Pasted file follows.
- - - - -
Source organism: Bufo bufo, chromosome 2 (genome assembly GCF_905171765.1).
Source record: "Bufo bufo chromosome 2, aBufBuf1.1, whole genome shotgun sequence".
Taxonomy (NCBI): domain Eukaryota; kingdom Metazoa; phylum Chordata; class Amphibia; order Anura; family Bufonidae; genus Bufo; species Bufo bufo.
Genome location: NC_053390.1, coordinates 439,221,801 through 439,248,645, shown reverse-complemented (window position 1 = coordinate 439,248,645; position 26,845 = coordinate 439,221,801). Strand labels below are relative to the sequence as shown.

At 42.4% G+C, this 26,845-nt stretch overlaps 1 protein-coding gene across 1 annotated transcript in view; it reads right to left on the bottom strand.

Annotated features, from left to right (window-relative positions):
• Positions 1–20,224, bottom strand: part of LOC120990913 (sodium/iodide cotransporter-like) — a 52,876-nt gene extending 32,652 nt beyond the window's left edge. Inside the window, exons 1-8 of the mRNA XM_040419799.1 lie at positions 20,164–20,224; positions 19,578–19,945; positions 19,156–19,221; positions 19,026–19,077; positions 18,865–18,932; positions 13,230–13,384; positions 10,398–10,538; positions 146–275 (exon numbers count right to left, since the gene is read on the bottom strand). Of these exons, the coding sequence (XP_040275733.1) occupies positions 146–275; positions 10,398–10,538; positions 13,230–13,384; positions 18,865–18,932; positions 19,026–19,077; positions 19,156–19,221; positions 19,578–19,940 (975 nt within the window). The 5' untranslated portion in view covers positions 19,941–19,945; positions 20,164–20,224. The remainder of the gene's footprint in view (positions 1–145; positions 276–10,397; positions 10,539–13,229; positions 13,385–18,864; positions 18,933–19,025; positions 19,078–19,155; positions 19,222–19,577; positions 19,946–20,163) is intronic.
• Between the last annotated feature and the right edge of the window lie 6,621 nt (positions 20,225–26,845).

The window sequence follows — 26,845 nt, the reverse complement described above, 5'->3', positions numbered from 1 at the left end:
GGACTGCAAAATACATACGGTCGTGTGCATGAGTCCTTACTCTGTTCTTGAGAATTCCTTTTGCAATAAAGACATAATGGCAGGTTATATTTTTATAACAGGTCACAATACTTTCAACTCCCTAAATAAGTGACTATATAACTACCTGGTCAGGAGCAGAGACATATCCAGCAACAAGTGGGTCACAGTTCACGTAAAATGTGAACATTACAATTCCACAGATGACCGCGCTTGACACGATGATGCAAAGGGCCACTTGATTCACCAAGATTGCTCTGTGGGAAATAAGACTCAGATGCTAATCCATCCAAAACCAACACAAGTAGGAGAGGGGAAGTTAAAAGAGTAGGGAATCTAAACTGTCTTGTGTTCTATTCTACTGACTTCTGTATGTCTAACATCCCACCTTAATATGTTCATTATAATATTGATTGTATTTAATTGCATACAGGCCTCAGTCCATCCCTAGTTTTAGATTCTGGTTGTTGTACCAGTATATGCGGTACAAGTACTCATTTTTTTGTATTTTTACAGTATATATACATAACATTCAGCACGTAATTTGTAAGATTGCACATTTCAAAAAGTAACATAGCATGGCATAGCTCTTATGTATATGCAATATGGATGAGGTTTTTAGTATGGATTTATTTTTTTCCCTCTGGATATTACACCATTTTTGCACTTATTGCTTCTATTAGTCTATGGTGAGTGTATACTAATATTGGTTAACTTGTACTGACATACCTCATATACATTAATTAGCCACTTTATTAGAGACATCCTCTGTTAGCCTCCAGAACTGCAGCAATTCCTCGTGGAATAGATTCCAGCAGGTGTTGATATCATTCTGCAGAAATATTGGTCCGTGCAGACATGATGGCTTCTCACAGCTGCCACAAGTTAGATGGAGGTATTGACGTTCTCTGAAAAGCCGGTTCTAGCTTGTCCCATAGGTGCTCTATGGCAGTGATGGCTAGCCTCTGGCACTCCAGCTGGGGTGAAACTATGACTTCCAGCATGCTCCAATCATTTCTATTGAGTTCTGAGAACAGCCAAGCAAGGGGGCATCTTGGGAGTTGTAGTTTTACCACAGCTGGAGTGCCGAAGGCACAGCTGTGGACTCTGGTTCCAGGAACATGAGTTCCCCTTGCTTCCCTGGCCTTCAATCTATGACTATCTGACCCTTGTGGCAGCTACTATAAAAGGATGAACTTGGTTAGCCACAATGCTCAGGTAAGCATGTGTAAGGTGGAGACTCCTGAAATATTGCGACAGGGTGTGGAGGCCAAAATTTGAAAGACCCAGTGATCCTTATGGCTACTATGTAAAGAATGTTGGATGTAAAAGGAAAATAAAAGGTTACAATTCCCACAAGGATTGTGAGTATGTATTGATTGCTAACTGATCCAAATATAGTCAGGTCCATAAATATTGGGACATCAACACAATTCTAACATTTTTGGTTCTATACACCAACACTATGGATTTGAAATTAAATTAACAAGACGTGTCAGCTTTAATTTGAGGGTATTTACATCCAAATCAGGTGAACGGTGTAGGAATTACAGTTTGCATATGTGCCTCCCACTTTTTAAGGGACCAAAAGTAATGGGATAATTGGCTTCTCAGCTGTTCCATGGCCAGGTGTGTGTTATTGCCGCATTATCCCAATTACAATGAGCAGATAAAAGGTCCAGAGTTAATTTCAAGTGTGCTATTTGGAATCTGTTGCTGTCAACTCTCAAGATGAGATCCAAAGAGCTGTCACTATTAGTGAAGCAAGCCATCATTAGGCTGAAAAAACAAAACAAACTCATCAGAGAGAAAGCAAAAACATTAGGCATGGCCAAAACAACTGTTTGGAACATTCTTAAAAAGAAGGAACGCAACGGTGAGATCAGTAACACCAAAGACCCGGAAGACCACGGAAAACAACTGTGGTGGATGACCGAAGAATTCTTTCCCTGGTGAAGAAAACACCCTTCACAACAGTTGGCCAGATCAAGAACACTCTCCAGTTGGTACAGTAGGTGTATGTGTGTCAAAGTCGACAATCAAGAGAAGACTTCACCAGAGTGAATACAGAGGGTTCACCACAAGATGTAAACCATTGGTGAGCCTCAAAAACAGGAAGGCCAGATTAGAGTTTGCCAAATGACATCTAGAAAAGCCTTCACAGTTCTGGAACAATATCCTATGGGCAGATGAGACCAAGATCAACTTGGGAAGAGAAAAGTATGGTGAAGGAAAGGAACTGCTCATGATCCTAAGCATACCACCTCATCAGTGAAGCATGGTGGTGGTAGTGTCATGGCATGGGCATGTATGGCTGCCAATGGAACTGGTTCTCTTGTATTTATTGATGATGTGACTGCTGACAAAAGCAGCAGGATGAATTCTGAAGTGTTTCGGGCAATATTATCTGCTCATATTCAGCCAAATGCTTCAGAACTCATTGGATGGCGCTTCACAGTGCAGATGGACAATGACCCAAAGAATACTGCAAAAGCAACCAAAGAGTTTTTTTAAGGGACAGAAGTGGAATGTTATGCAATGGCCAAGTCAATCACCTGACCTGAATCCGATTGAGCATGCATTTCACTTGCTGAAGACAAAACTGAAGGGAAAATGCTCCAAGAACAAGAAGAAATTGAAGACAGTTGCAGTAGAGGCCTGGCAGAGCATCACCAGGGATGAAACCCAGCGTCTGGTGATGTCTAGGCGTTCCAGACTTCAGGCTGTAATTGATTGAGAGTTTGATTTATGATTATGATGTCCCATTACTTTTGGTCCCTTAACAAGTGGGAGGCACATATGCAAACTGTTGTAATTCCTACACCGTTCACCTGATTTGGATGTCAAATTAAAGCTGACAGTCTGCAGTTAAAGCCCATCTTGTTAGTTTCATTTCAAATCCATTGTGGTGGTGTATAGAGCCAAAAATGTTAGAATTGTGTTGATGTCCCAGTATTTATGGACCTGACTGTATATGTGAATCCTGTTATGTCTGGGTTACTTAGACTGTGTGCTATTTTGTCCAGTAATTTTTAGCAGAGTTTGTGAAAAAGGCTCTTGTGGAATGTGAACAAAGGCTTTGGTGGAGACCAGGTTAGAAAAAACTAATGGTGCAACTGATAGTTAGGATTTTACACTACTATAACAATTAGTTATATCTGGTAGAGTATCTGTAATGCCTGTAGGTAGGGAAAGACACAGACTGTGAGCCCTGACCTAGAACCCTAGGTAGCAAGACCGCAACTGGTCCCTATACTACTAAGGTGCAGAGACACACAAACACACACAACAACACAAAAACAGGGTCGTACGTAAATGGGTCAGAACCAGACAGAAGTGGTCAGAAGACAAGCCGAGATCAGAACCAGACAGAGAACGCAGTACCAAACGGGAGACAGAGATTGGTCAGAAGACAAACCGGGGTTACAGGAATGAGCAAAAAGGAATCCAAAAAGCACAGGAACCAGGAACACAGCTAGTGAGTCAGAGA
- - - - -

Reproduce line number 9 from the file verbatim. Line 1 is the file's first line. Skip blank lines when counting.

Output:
The window sequence follows — 26,845 nt, the reverse complement described above, 5'->3', positions numbered from 1 at the left end: